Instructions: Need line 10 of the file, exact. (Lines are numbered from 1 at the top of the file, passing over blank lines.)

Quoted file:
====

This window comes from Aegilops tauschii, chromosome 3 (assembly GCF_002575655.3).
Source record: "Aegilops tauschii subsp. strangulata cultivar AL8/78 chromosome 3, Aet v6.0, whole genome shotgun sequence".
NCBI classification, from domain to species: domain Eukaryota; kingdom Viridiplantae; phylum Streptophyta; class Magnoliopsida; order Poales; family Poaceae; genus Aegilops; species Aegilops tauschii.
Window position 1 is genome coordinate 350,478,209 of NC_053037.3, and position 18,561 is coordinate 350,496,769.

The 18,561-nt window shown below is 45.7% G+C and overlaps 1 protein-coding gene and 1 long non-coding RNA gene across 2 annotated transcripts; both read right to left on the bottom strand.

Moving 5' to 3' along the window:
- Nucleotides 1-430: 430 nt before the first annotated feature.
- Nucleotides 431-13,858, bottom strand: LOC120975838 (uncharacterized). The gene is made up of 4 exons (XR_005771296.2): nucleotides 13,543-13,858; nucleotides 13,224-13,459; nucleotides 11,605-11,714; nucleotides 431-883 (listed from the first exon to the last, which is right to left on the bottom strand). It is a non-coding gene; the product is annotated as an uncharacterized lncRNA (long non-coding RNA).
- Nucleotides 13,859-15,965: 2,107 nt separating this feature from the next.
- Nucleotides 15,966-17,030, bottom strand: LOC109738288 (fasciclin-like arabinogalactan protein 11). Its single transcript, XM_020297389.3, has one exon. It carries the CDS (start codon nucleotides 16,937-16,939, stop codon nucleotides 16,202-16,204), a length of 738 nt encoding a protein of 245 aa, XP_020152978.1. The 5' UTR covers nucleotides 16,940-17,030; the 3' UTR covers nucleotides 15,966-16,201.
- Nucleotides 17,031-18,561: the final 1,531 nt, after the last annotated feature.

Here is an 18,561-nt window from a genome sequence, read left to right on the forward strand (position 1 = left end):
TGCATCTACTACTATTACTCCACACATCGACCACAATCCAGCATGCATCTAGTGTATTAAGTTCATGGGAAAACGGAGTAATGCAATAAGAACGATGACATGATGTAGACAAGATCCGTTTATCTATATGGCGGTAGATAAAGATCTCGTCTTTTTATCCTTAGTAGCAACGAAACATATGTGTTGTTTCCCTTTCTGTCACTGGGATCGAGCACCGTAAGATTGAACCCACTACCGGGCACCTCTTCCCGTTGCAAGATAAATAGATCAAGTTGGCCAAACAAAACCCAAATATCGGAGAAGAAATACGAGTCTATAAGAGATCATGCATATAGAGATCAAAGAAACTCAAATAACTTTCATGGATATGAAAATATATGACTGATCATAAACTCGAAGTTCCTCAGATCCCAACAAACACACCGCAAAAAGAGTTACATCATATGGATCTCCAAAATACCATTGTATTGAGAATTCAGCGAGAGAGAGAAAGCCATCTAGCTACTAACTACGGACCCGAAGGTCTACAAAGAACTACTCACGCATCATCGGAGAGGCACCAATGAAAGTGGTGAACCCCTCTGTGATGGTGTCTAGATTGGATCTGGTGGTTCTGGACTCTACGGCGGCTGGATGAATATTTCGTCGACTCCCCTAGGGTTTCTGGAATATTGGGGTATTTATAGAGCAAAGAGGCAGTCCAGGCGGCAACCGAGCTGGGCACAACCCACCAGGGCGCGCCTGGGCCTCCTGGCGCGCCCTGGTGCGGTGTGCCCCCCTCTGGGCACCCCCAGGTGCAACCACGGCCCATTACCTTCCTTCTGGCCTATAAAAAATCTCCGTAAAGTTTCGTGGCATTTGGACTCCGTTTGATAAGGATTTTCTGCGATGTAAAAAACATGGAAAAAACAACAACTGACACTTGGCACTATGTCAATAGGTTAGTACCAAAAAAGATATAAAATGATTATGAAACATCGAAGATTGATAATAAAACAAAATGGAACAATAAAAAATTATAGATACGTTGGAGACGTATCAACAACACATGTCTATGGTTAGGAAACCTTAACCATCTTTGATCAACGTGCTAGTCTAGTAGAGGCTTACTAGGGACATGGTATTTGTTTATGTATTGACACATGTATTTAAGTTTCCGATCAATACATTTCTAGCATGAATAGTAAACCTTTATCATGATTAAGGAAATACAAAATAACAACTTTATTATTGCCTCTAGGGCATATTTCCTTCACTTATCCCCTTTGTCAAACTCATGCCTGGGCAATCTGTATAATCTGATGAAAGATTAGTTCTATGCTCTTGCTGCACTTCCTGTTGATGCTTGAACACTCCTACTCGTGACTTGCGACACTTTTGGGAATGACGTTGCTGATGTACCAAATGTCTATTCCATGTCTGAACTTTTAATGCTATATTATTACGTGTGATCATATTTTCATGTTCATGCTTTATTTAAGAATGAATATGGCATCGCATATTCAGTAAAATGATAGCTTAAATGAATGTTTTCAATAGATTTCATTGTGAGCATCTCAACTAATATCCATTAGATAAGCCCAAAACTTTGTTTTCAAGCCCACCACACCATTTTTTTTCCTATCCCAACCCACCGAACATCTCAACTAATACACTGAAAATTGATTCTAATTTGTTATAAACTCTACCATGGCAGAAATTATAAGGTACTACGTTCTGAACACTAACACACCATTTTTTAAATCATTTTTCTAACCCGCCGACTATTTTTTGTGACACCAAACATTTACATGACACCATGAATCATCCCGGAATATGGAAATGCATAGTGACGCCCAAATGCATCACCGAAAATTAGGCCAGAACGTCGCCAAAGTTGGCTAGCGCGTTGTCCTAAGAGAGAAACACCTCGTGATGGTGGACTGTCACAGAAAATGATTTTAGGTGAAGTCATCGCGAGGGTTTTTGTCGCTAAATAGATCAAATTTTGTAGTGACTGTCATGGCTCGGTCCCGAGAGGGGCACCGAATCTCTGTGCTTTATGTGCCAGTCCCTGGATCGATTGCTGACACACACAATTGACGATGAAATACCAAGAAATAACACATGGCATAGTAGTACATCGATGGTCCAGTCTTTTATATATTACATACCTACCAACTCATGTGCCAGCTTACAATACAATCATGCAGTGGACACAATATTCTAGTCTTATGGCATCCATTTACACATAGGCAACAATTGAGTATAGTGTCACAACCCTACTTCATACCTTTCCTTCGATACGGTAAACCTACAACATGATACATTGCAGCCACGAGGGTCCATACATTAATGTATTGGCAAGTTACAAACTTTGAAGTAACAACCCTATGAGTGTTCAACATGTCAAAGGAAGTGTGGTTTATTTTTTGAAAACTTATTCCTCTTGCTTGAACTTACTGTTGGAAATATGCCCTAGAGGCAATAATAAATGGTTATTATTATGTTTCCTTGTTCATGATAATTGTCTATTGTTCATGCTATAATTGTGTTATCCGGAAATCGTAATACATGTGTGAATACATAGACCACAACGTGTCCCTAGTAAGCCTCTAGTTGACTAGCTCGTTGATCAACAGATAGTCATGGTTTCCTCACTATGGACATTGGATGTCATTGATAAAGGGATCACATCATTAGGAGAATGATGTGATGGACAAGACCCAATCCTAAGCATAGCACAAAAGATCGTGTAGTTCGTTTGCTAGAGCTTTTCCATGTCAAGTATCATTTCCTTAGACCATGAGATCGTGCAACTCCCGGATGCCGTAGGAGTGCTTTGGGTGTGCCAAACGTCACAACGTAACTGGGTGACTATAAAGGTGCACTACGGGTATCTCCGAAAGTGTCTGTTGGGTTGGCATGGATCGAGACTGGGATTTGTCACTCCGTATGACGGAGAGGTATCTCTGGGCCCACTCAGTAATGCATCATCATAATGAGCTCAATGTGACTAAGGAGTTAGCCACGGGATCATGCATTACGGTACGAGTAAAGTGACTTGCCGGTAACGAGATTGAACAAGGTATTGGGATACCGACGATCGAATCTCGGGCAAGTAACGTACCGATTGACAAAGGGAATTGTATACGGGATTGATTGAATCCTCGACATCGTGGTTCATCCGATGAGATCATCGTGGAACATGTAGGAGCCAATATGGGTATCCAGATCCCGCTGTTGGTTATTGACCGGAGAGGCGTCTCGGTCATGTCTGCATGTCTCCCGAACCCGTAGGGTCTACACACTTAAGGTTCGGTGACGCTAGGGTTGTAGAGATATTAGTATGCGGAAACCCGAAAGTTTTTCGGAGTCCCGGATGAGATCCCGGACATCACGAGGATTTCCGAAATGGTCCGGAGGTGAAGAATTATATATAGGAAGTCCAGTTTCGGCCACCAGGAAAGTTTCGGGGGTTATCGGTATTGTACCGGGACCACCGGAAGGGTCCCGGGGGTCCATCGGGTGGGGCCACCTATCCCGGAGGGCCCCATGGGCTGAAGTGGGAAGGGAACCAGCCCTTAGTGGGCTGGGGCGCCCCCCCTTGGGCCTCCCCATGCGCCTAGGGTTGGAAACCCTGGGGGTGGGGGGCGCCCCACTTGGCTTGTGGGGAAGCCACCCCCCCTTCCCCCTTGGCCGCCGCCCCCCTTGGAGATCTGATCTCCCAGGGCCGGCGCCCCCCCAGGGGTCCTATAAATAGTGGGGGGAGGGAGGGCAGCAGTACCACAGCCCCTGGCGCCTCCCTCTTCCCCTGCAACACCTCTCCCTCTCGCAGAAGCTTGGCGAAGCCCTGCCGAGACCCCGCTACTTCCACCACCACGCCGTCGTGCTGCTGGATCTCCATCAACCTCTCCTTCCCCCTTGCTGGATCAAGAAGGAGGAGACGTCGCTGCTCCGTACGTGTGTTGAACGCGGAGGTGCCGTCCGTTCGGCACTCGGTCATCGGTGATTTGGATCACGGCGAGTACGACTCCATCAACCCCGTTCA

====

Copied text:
- Nucleotides 15,966-17,030, bottom strand: LOC109738288 (fasciclin-like arabinogalactan protein 11). Its single transcript, XM_020297389.3, has one exon. It carries the CDS (start codon nucleotides 16,937-16,939, stop codon nucleotides 16,202-16,204), a length of 738 nt encoding a protein of 245 aa, XP_020152978.1. The 5' UTR covers nucleotides 16,940-17,030; the 3' UTR covers nucleotides 15,966-16,201.